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THE ASWANG AND THE PARATAGAK
by Benjamin A. Claveria
There once lived in a remote barrio a farmer named Doro and Ipay, his wife, Ipay was a paratagak one who knots abaca fiber to be woven into purao or abaca cloth. She , used to do this far into the night. One midnight she was occupied, and there was nobody else awake in the neighborhood. Doro had gone to sleep right after supper, tired after a day's plowing. Ipay had already filled a big kararao or basket woven out of karagomoy leaves and was about to stop working when an aswang swooped down on her and carried her away to the house of the aswangs in the mountains.

When Doro woke up early the next morning, he looked for his wife but could not find her. He saw that the window beside which she had been knotting abaca when he had gone to sleep was still open, and the coconut-oil lamp she had used was still burning, but the kararao full of knotted abaca was now empty and strand of knotted abaca streched from it toward the mountains as far as he could see. He realized that Ipay had been carried off by an aswang and that she had held on the end of the knotted abaca as she was borne away by her captor.

Doro spent the whole morning sharpening his big bolo, a minasbad, to a razor's edge. Then after lunch, he filled his pocket with lemoncito or kalamansi, buckled on his minasbad and set out to follow the strand of knotted abaca from his house to the mountains. He felt sure it would lead him to the house of the aswangs and his wife.

It was getting dark when he reached the aswangs' house. He hid behind a clump of bushes nearby to watch . As soon as the moon rose, Doro saw the aswangs come out of the house and fly away in different directions. He counted 32 of them. He continued to watch the house patiently, not sure what to do next. About two hours before dawn, the aswangs started coming back, some carrying burdens that looked suspiciously like human bodies. When Doro counted 32, he moved closer to the house.

At first there was a lot of noise inside. When the noise stopped, Doro assumed that the aswangs had gone to sleep, exhausted by their devilish nocturnal expiditions. Noiselessly he crept up the stairs and entered the house. Near the door he saw a very old aswang curled up inside a bakol, a big shallow basket made of rattan. He asked her where her companions were and she mumbled that they were all asleep in the next room.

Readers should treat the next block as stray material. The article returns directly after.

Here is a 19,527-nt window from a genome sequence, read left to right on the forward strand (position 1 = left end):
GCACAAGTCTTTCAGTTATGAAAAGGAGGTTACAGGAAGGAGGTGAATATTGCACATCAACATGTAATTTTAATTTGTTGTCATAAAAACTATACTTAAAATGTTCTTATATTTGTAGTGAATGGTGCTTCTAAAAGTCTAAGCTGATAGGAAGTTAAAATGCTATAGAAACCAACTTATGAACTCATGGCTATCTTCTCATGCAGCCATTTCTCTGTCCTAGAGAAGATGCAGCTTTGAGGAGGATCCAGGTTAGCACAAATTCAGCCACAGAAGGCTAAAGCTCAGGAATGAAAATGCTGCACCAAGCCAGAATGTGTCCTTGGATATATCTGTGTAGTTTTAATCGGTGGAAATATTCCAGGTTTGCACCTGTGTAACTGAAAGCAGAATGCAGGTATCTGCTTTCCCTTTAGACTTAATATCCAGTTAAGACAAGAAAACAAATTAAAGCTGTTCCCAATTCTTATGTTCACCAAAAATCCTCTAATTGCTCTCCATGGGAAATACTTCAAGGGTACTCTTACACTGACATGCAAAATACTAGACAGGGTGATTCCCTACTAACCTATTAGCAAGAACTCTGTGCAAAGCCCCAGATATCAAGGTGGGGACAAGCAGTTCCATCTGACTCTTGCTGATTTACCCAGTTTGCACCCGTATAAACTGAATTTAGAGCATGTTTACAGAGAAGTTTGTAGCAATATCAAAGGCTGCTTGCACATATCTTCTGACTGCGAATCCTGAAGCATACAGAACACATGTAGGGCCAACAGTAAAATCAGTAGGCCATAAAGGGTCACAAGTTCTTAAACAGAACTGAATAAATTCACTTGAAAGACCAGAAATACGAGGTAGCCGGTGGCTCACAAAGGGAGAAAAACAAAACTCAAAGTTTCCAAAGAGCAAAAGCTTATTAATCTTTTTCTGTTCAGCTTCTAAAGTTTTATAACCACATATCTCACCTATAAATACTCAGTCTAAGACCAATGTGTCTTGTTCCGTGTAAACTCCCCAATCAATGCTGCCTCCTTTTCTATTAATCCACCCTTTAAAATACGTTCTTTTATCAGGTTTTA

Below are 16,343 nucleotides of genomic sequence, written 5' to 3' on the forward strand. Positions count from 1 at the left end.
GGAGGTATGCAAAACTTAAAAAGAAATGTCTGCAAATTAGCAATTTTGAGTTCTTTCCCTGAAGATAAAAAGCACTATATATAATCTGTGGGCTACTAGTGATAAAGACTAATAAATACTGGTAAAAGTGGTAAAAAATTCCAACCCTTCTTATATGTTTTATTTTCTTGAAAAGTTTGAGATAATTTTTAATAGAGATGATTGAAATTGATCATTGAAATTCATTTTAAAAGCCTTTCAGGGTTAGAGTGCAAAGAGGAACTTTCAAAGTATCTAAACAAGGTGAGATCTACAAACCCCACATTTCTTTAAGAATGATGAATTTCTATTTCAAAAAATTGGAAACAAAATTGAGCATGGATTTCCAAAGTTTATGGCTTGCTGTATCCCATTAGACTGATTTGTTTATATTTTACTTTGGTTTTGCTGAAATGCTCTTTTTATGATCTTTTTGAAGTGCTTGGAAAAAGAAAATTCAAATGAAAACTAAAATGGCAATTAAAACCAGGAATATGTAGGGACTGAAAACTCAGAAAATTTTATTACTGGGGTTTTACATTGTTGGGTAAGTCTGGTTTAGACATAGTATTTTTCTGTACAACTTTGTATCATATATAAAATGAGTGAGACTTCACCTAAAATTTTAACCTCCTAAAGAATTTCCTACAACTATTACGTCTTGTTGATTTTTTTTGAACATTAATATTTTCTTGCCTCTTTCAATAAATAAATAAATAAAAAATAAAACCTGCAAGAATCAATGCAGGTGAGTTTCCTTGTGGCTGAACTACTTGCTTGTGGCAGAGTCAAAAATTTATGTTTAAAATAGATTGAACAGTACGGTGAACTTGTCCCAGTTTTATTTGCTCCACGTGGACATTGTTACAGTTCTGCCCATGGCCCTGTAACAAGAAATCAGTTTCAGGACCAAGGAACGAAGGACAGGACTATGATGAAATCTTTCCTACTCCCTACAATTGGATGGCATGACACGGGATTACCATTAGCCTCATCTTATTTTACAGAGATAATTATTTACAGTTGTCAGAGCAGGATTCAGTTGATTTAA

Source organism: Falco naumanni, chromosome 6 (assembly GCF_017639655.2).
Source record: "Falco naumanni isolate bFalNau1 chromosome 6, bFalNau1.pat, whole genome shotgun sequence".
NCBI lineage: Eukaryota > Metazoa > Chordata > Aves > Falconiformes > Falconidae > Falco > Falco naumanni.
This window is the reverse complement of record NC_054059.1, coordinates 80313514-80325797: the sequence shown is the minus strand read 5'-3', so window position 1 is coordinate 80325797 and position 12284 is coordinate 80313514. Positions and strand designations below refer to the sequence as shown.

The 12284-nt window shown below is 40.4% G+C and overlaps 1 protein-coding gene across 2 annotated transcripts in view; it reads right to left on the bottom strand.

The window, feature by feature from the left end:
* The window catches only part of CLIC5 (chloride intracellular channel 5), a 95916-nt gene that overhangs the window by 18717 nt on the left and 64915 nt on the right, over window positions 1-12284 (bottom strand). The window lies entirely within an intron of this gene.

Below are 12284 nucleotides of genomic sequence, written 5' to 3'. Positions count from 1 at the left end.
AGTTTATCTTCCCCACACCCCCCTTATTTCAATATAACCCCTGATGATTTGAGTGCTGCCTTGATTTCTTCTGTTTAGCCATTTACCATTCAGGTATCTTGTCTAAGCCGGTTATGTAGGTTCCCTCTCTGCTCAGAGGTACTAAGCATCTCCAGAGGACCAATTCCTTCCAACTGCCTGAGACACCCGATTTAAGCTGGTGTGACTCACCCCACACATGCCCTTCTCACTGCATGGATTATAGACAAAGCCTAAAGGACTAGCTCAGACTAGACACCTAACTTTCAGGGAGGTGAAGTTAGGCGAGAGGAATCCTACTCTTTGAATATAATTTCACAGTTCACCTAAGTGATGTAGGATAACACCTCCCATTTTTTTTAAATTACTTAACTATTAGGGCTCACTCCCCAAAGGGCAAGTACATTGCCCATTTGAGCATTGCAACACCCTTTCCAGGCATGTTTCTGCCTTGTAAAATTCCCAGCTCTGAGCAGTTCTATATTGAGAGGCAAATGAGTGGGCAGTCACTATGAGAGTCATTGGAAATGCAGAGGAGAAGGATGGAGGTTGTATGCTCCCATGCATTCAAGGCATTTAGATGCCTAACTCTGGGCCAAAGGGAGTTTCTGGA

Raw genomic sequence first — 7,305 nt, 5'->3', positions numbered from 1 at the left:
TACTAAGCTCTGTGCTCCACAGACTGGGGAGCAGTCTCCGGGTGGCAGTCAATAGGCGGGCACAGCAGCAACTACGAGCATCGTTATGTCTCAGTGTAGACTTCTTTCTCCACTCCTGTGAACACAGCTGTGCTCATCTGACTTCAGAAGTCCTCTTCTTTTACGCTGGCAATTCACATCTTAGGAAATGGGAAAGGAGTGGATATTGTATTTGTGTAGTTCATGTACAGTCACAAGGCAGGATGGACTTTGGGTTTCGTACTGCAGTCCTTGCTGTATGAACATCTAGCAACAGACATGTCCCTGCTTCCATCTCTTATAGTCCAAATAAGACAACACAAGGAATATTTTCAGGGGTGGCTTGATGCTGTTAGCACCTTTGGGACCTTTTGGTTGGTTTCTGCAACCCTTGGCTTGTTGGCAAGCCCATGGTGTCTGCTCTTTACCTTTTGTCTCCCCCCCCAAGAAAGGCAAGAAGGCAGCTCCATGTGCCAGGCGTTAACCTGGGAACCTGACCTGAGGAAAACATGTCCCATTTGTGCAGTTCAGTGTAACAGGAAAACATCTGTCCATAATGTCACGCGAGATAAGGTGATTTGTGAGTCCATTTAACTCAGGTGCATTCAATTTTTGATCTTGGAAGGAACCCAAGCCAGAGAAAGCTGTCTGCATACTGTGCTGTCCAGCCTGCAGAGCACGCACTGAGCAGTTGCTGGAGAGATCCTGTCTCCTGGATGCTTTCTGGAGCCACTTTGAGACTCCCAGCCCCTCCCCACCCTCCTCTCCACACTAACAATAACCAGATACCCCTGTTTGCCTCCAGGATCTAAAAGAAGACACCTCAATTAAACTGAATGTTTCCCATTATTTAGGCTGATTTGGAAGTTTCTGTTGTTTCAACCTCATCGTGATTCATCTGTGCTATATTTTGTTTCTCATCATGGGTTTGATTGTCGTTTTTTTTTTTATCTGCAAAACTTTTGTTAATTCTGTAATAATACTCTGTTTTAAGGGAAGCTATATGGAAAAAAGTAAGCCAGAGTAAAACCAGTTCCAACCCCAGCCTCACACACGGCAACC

Doro next asked her what her work was and she said that she was in charge of watching the house and keeping the keys to the different rooms. He ordered her to give the keys to him but she refused. So Doro unsheathed his minasbad and threatened to kill her if she did not obey. The old aswang took a bundle of keys from a hole in the wall behind her and handed it to him. Doro promptly cut off her head and smeared the stump of her neck with lemoncito juice. He knew that this was the only way of preventing another aswang from replacing the head on the body and licking the wound, thus making the old aswang whole and alive again.

Using the keys he had obtained, Doro opened the door to the next room. There he saw the aswangs neatly lined up sound asleep, then with his minasbad, which was so sharp he had merely to slide his blade across the neck of the sleeping aswangs, he killed all of them. Afterward he carefully smeared all the wounds with lemoncito juice.

Doro next opened the other doors and freed the people that the aswangs had carried away. Among them was his wife. Some of the rooms contained money and jewelry. He gathered them all into a sack to carry home. The people Doro had rescued were very grateful to him. He gave each of them some money and told them that they would all go home together. Before starting home, however, Doro set a fire to the house of the aswangs.

Doro and Ipay became rich and prosperous. And when the women in the barrio learned what had happened to Ipay, they made sure never to knot abaca by an open window at midnight.

Aswang: Introduction
The Aswang and the Paratagak
Iblas and His Aswang Neighbor
Aswang, Genuine and Bogus
Uncle Kiyo and the Aswang
The Aswang Bride


 

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